The Town and Country at Third and Fairfax mixed-use project is continuing its forward momentum.
The approximately 427,000-square-foot, eight-story project from Holland Partner Group plans to construct 331 units and 84,000 square feet of commercial space in addition to retaining approximately 64,000 square feet of commercial and retail space, leading to about 148,000 square feet of total commercial space. Only the eastern side of the existing shopping center across Third Street from the Original Farmers Market will be developed, and the existing Whole Foods, CVS and Citibank will remain.
Earlier this month, a draft environmental impact report was released for the project, and on Feb. 23, the Mid City West Community Council’s Planning and Land Use Committee unanimously referred the project to the full board for consideration on March 9.
The Town and Country project was initially proposed in 2018 as a 26-story glass tower, but that plan met pushback. After fielding input from the community – including the nearby Park La Brea Apartments, Hancock Park Elementary School, the Mid City West Community Council and the office of then-Councilman David Ryu, 4th District – the project was changed into the 85-to-90-foot-tall building that is proposed now, said Tom Warren, executive managing director of Holland Partner Group.
To alleviate some of the remaining concerns, Holland Partner Group is undergoing a full environmental impact report – which goes beyond what is actually required, a mid-level option known as a mitigated negative declaration – and is offering community benefits including relocating portions of the school’s playground, installing shade structures for students and additional crosswalks for residents.
“We … have been working to address their concerns and are also providing information about how we’re mitigating the impacts that the project might create,” Warren said. “We’re actually proposing a significant amount of community benefits and contributions to the school.”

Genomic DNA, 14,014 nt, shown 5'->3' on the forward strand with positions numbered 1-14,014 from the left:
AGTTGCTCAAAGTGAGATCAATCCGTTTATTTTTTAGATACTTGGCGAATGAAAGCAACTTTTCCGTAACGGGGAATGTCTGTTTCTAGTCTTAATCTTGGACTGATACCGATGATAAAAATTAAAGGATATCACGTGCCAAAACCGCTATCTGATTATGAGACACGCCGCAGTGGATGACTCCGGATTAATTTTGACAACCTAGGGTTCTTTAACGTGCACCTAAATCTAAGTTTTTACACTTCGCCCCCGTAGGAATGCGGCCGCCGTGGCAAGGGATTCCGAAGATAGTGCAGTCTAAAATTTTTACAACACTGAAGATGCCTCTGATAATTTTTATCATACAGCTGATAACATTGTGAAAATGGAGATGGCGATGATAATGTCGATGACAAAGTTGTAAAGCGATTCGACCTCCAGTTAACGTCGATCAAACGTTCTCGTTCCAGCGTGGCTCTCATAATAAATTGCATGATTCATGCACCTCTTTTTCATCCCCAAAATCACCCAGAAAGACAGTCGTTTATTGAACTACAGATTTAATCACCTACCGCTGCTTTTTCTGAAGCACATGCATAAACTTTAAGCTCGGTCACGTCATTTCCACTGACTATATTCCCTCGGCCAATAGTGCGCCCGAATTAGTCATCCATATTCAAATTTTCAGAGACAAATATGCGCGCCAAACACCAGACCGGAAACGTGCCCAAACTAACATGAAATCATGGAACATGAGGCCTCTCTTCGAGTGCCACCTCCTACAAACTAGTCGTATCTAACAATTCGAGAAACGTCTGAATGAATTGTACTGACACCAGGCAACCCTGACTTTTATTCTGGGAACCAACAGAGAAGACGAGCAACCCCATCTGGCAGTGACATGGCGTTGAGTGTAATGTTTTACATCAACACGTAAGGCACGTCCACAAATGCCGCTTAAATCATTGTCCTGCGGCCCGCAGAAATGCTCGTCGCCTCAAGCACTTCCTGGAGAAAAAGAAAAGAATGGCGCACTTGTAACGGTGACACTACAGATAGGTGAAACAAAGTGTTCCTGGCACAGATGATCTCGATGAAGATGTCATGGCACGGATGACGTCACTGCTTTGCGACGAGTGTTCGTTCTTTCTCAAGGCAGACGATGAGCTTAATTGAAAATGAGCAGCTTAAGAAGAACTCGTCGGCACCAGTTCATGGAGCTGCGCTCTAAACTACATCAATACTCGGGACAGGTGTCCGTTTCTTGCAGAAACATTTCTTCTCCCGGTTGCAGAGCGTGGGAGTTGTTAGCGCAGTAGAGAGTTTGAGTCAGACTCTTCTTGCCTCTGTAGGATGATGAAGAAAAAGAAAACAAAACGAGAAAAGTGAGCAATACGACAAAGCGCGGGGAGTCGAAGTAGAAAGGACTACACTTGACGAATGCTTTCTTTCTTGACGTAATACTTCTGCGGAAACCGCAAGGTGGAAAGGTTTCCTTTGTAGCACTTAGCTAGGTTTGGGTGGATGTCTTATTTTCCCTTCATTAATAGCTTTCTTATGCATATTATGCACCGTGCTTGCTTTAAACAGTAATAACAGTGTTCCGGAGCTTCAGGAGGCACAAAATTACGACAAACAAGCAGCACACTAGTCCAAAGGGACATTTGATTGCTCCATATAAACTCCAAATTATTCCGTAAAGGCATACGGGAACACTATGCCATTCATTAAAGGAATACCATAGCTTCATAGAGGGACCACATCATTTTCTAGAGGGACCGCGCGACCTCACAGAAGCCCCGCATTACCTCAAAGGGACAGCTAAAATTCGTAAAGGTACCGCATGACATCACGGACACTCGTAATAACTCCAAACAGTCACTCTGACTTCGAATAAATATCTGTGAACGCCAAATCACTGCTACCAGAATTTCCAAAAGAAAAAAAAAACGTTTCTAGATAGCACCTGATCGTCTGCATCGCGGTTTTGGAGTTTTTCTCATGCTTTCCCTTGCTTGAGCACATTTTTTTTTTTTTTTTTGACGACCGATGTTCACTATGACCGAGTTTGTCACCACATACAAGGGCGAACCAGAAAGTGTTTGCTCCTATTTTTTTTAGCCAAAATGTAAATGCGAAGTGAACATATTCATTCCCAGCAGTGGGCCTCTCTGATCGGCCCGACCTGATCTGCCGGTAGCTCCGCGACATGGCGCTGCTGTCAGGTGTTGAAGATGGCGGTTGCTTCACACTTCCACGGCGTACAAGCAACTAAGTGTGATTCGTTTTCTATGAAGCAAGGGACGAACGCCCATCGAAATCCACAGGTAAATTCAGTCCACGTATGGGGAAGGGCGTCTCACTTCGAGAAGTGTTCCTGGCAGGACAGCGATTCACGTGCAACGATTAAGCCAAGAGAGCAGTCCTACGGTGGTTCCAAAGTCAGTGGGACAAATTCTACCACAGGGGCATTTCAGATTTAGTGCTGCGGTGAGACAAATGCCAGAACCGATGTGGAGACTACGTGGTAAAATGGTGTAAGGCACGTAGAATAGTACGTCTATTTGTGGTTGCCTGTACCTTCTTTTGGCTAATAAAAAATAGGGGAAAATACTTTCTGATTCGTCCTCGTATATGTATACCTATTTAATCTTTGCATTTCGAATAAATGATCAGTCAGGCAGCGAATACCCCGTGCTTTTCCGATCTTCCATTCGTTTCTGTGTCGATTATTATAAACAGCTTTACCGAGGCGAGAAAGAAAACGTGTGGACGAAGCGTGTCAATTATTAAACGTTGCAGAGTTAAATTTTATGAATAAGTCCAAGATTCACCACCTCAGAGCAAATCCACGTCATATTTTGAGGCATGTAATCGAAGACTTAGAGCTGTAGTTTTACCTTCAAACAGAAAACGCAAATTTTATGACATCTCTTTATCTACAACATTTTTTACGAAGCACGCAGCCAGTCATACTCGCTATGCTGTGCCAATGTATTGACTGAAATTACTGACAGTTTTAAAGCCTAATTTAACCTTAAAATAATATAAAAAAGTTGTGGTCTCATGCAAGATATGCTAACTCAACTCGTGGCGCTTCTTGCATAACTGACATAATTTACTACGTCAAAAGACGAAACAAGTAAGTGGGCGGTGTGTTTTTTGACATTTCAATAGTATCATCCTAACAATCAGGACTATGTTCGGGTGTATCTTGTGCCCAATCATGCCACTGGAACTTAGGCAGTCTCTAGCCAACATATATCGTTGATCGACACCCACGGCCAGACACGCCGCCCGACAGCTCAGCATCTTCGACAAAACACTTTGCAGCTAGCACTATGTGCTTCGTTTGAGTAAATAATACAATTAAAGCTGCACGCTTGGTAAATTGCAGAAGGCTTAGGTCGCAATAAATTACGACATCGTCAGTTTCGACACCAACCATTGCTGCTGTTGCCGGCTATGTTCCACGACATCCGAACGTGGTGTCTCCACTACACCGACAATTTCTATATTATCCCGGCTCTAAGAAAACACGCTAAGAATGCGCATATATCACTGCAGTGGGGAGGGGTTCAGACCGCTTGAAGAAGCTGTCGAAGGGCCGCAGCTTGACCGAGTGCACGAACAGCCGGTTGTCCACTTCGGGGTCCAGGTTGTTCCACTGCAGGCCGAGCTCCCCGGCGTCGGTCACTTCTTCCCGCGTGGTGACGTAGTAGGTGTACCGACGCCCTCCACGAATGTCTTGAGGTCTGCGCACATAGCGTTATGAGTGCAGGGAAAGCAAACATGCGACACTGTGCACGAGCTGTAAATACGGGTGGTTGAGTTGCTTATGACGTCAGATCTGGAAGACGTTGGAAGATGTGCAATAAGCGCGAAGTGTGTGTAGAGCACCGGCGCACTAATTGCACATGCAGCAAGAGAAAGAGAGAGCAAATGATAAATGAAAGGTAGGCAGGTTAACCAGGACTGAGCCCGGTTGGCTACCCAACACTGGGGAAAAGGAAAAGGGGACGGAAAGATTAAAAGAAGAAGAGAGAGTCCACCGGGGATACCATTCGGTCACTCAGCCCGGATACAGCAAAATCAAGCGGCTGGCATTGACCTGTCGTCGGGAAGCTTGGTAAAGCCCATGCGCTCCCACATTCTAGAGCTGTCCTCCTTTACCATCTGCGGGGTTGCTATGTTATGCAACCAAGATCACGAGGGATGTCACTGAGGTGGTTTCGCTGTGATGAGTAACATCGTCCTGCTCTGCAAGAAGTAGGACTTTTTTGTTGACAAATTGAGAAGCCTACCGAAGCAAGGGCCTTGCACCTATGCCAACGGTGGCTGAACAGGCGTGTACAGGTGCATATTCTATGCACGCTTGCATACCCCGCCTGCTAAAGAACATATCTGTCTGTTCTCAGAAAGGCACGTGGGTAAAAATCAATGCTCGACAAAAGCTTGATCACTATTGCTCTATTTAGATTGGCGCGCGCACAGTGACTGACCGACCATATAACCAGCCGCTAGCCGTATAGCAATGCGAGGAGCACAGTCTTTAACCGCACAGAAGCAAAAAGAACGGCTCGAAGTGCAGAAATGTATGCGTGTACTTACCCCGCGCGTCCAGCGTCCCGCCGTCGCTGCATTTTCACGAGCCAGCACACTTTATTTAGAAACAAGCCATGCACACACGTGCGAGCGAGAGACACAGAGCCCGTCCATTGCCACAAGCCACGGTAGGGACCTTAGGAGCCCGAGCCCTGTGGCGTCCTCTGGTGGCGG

Some crosswalk sites that have been identified include Third Street and Ogden Drive, and across Fairfax Avenue between Blackburn Avenue and Fourth Street, ideas that came from a working group Ryu created to discuss the community impact, said Mehmet Berker, chair of the MCWCC Planning and Land Use Committee.
“Those were in particular some things that the working group definitely agreed on and thought were important for the project,” Berker said.
Shanon Trygstad, president of the Friends of Hancock Park School, said the organization remains “in communication with the Town and Country people, and we are hopeful we can work out a resolution.”
“We remain very, very concerned about the impact this development will have on the school with regards to the noise, the pollution and the impact on learning for the students … We are responsive to their questions and they’re responsive to us, but we obviously have concerns about the impact this will have on the community of our school and hope to resolve it,” Trygstad said.
Ryu lost his bid for reelection last year, and a statement from the office of his successor, Councilwoman Nithya Raman, 4th District, provided by spokesman Jesse Zwick said Raman and her staff are “still researching the Town and Country development at Third and Fairfax, and we are in active discussion with the community and the developer in an effort to make sure it suits the community’s needs.” The developer only needs administrative approval, not the full approval of the City Council, and affordable housing is not being included in the project.
“We are concerned by the lack of affordable units in the project and we are looking to see what, in the short term, can be done about this, while working to change the rules of the road so future projects include a higher percentage of affordable units,” the statement read.
After the environmental review is complete, Warren said construction can begin “as soon as possible, probably in early 2022.” It is estimated that construction will take close to three years.
“Our goal has been to seek input, listen to input from the community, incorporate as much input as we could into our plans while still meeting the constraints of the site and existing conditions … The goal was to ensure we didn’t have any significant impacts to the community, and we designed the project to accomplish that,” Warren said.